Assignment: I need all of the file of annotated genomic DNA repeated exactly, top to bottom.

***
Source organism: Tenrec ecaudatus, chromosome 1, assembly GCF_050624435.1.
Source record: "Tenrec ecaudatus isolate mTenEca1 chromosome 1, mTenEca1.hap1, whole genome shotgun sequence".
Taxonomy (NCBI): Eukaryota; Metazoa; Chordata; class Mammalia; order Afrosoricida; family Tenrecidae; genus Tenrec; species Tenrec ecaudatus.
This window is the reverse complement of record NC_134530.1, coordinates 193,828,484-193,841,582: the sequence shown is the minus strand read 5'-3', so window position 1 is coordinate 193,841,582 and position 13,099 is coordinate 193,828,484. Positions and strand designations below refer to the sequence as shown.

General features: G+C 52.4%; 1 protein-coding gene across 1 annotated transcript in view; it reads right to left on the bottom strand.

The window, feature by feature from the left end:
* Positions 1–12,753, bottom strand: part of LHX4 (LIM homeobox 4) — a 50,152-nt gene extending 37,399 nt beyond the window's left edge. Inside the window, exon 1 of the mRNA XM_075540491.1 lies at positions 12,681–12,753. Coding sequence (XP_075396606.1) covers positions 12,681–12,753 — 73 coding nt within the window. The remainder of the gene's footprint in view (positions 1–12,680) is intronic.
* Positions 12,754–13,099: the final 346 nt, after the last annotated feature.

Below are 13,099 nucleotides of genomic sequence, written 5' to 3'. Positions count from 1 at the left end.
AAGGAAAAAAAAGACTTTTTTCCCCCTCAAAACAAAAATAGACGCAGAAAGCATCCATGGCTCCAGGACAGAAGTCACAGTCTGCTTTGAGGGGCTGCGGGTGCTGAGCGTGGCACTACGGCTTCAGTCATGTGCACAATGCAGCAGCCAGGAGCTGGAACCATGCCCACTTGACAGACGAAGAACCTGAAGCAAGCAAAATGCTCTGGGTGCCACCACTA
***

Source organism: Tenrec ecaudatus, chromosome 1, assembly GCF_050624435.1.
Source record: "Tenrec ecaudatus isolate mTenEca1 chromosome 1, mTenEca1.hap1, whole genome shotgun sequence".
Taxonomy (NCBI): Eukaryota; Metazoa; Chordata; class Mammalia; order Afrosoricida; family Tenrecidae; genus Tenrec; species Tenrec ecaudatus.
This window is the reverse complement of record NC_134530.1, coordinates 193,828,484-193,841,582: the sequence shown is the minus strand read 5'-3', so window position 1 is coordinate 193,841,582 and position 13,099 is coordinate 193,828,484. Positions and strand designations below refer to the sequence as shown.

General features: G+C 52.4%; 1 protein-coding gene across 1 annotated transcript in view; it reads right to left on the bottom strand.

The window, feature by feature from the left end:
* Positions 1–12,753, bottom strand: part of LHX4 (LIM homeobox 4) — a 50,152-nt gene extending 37,399 nt beyond the window's left edge. Inside the window, exon 1 of the mRNA XM_075540491.1 lies at positions 12,681–12,753. Coding sequence (XP_075396606.1) covers positions 12,681–12,753 — 73 coding nt within the window. The remainder of the gene's footprint in view (positions 1–12,680) is intronic.
* Positions 12,754–13,099: the final 346 nt, after the last annotated feature.

Below are 13,099 nucleotides of genomic sequence, written 5' to 3'. Positions count from 1 at the left end.
AAGGAAAAAAAAGACTTTTTTCCCCCTCAAAACAAAAATAGACGCAGAAAGCATCCATGGCTCCAGGACAGAAGTCACAGTCTGCTTTGAGGGGCTGCGGGTGCTGAGCGTGGCACTACGGCTTCAGTCATGTGCACAATGCAGCAGCCAGGAGCTGGAACCATGCCCACTTGACAGACGAAGAACCTGAAGCAAGCAAAATGCTCTGGGTGCCACCACTA